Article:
When my copy of Reclaiming the Urban Commons: The past, present and future of food growing in Australian towns and cities arrived, I couldn’t wait to open the pages and read. I was excited to explore the personal stories written by people I know – Kat Lavers and David Holmgren – but also keen to learn about the diverse approaches others are using to grow food.
It tells stories of hope for a secure and resilient future, and I’d highly recommend you pull up a comfy chair and dive into the pages.
Sewn together like a patchwork quilt, these stories, these projects, these individuals and their common visions have been connected with the experience of the past, the reality of the present and most importantly the hope and vitality of a shared food secure future. Travelling the country I get to see so many inspiring individuals shifting the status quo and growing change. Reclaiming the Urban Commons brings many of these early adopters, the change makers, the resilient and the determined together in one place. It is a must read for everyone who eats food.
Costa Georgiadis, Reclaiming the Urban Commons, 2018
The editors of this collection of stories, Nick Rose and Andrea Gaynor from the University of Western Australia, believe we’re in the midst of a fundamental shift in our relationships with our planet and each other. We need to transition from the environmental devastation we’ve created and move to regeneration and approaches that are mutually beneficial. Reclaiming the Urban Commons suggests that this change will begin with a deeper connection to the food we grow and eat.
The book is presented in 4 parts with several chapters in each section. It reflects on the past and present of urban food growing in Australia, and considers the urgency of initiating transformative practices in urban agriculture.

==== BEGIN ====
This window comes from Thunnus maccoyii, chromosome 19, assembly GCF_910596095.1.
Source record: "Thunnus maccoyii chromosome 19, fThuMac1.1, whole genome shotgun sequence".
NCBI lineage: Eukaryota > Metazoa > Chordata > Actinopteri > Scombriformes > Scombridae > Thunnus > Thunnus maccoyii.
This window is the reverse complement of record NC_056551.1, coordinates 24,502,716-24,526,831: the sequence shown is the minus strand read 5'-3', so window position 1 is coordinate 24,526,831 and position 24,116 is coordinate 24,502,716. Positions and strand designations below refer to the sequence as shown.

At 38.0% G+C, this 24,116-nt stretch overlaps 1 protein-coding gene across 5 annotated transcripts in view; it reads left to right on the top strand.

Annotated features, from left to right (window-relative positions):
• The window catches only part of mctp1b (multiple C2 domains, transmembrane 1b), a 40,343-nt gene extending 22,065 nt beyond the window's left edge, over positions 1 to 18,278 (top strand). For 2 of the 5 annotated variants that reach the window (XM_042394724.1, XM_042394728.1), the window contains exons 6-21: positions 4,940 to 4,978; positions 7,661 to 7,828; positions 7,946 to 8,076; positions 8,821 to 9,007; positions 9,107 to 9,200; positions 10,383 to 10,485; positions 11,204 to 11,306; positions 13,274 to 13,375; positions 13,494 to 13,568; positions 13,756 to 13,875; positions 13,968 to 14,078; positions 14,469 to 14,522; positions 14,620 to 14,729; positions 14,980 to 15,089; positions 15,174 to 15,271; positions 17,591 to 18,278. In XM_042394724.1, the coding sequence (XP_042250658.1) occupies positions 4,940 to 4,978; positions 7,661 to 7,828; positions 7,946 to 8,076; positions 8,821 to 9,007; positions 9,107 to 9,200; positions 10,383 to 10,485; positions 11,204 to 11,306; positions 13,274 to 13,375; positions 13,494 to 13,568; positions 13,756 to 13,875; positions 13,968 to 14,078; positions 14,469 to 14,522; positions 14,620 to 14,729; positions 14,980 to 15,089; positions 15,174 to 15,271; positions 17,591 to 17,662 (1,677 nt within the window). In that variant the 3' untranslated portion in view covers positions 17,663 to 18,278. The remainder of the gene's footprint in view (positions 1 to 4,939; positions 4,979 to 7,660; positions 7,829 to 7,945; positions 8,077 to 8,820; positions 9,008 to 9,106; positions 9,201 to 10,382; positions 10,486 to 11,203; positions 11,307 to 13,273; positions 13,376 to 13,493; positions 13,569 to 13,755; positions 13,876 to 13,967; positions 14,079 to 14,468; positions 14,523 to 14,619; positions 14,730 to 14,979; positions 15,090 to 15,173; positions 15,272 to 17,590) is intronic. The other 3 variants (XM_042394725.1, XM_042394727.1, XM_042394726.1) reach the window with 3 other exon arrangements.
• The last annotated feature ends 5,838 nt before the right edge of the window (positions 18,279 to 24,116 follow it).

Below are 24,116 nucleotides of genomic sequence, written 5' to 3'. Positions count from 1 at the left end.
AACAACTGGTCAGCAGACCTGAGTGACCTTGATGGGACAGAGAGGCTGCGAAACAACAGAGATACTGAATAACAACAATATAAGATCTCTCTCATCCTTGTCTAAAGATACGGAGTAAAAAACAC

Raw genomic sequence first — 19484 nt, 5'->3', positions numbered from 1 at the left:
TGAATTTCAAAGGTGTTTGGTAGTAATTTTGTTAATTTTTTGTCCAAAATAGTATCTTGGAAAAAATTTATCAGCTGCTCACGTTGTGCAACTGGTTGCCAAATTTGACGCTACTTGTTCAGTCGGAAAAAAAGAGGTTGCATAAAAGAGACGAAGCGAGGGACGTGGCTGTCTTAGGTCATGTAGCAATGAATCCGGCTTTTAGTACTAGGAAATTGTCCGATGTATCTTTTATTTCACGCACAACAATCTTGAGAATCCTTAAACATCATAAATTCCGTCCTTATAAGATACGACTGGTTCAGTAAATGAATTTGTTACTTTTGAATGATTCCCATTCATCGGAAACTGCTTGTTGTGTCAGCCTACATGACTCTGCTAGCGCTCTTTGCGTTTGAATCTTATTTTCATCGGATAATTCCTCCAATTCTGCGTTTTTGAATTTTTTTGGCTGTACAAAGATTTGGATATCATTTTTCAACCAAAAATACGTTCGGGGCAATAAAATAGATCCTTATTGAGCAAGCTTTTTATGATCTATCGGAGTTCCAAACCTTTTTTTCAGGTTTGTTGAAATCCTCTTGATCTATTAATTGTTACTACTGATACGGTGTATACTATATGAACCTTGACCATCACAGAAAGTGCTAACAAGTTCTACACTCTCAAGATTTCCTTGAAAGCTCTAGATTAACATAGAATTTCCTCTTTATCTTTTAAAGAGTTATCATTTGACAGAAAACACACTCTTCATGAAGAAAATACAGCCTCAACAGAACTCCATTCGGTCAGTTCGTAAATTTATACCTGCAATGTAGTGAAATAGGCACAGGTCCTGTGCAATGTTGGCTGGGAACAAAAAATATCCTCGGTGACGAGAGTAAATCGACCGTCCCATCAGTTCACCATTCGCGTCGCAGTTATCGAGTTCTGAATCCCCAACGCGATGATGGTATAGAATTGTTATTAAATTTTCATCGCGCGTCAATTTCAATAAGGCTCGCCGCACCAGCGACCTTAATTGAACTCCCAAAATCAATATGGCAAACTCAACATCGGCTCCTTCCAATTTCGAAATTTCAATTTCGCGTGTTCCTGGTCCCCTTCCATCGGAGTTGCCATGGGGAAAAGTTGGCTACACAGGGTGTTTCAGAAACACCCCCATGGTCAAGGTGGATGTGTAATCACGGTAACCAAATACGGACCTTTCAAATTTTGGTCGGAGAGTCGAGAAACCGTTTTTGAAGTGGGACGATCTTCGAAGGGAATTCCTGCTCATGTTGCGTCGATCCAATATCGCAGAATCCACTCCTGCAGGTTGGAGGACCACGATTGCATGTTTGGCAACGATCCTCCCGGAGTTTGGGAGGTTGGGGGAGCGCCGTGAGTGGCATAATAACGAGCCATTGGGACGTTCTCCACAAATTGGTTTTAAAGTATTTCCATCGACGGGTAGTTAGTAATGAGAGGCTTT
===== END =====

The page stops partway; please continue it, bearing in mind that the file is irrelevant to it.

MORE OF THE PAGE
Part 1 – Many Australians reflects on the diversity that exists in current practices of urban and peri-urban edible gardening and agriculture in a selection of locations in Melbourne and Victoria.
Part 2 – Permaculture, Sustainability and Resilient Urban Food Systems focuses on the important role that Permaculture plays in training and inspiring urban and peri-urban gardeners and farmers. This includes chapters written by well-known Permaculturists:
- Kat Lavers and Hannah Moloney
- Graham and Annemarie Brookman
- David Holmgren, and
- Morag Gamble.
Part 3 – The New Face of Urban Agriculture in Australia includes stories that express the diversity of experimentation underway across the country. These stories highlight the core characteristics of urban commoning:
- sharing and collaboration
- connection and interdependence
- nurturing, care, respect and trust
- celebration, joy, welcoming and hospitality
- healing and overcoming
- creativity, and
Part 4 – Multiple Pasts, Possible Futures? reflects on past and present ways to achieve food self-provisioning, and then concludes that using diverse approaches to urban agriculture is the means of achieving a sustainable and flourishing future for Australia.
Publication Date: October 2018
Extent: 250 pages
Size: 228 (H) x 159 (W) mm